The 2nd Section on Bodies, Strength, and Space, was opened by Alexandra Köhring (Helmut Schmidt University) with her paper: The Project of an “International Red Stadium” in Soviet Moscow of the 1920s. Even though the stadium never went beyond planning stage, the different positions of architects and urban planners give insight to contemporary concepts of spatial perception and/or in exclusions of bodily experiences. The Red stadium should unify the spectators and reduce the separation to the athletes in order to emphasize the mass character of sports. The distinctive formal character of a socialist stadium was discussed controversially: Nikolai Ladovsky, who became head of the building committee, introduced a design which complied with his psychophysiological conception of space, claiming that the body perceives the architectural form of the curve like a signal for motion. Some voices though were generally opposed to any stadium on the Lenin Hills and preferred a natural environment and an open area for mass rallies.

The Sport Motive in Soviet Sculpture was the theme of Bettina Jungen’s (University of Zurich) paper. She discussed the problem of modelling motion in sculpture on the example of Vera Mukhina. One of the characteristics of Mukhina's sculptures was the inner tension or static dynamics, according to Jungen. In Mukhina's work, the sport motif did not take its own place. Instead, the athletic body appeared in a non-sportive context. This proves her disinterest in sport as an ideological show. Nevertheless, her interest in the classical ideal of the human body suited the official ideology well.

The first of two examples of oral history during the workshop was given by Christina Kiaer (Northwestern University, Chicago) in her paper about the Vtorova Sisters and the Representation and Experience of Sport in the 1930s. The Vtorova sisters, all elite athletes in the 1930s, provided a vivid example of the relationship between official ideology and the experience of belief in Soviet ideology in reality. Kiaer even pushed the argument further by stating that the sisters not only believed, but actively produced Soviet ideology, including the ideology of sports. In pictures from the family album, as Kiaer explained and showed, we often see the sisters imitate poses from official posters. Yet in contrast to the strained orchestration of the official events and photographs, the sisters are playacting in front of the camera, fully conscious of the pomposity of the poses.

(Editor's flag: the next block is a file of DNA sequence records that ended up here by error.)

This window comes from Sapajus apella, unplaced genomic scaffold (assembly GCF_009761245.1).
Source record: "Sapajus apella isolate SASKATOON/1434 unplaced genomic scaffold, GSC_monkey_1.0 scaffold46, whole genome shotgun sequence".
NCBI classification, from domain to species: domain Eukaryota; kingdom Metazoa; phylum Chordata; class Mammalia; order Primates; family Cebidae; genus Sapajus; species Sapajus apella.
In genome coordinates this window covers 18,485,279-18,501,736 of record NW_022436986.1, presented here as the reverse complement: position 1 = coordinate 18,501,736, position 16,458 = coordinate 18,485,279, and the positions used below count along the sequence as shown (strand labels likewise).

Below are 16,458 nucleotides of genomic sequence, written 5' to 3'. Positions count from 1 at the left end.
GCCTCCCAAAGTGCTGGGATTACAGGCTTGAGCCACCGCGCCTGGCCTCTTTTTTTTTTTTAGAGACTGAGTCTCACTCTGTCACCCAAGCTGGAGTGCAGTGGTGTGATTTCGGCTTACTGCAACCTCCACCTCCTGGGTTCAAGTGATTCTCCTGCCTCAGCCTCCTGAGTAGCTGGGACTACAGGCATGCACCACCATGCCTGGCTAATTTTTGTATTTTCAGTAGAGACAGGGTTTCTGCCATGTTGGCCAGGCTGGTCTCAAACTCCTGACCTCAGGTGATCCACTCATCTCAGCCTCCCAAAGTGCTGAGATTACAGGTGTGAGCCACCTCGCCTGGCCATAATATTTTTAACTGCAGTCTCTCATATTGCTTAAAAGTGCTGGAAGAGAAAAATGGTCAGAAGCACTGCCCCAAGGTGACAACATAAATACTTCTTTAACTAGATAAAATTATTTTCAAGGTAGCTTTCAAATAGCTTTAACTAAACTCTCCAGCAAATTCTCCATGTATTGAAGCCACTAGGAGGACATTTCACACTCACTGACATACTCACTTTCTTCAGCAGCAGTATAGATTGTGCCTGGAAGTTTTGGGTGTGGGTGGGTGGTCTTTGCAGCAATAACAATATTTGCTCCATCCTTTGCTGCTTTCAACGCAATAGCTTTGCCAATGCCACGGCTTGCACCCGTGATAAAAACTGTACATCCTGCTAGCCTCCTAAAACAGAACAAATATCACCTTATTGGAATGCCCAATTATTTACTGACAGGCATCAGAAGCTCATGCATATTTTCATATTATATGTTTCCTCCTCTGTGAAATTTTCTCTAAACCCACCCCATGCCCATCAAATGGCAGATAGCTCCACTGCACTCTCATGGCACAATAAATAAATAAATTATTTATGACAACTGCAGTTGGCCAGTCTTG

Pat Simpson (University of Hertfordshire, Hatfield) ended the 2nd section with her paper on Liberation and Containment, in which she explored the images of the fizkul'turnitsa, the Soviet sportswoman, during the German occupation. The idea of liberation embodied in the motive of the fizkulturnitsa, according to Simpson, had its roots in revolutionary ideas about the engineering of the New Soviet (Wo)man and included the eugenic ideal of the Homo Soveticus. The disciplined, hygienic body of the New Woman was destined to repopulate the USSR with “new people”. In this way, the Soviet notion of freedom for women, originating in the 1920s, was determined by containment within appropriate body disciplines.

In his comment to the 2nd section Mike O’Mahony (University of Bristol) pointed the argumentations of the papers to the question how sports was able to change behaviour. He stressed the influential role of visual representation – a closer look on the modes of visualization could therefore unfold the diversity of possible effects in the public.

Eva Maurer (University of Fribourg) opened the 3rd Section on Actors, Milieus, and Memory, with her paper on The Socio-Cultural Milieu of Soviet Mountaineering from the 1920s to the 1950s. In the Soviet prism, mountaineering occupied a place at the crossroads between sport and tourism like hiking or canoeing, and though since the revolution it had been the aim to open up this kind of sport to the masses, especially the young workers, it remained a sport for the privileged few and was dominated by the middle class, especially in urban academic spheres. In fact it was more than a sport – it was a network of like-minded people, a lifestyle with its own rituals: Mountaineering could also be seen as a contradiction to the Stalinist drive for urbanisation and industrialisation. The love of the periphery questioned the role of Moscow as the centre of the USSR. While for most climbers the mountains were a temporary escape, some chose to stay permanently in search for a different way of life. Later, in the 1950s and 1960s, these ambivalences turned from escapism into openly critical or dissident activities.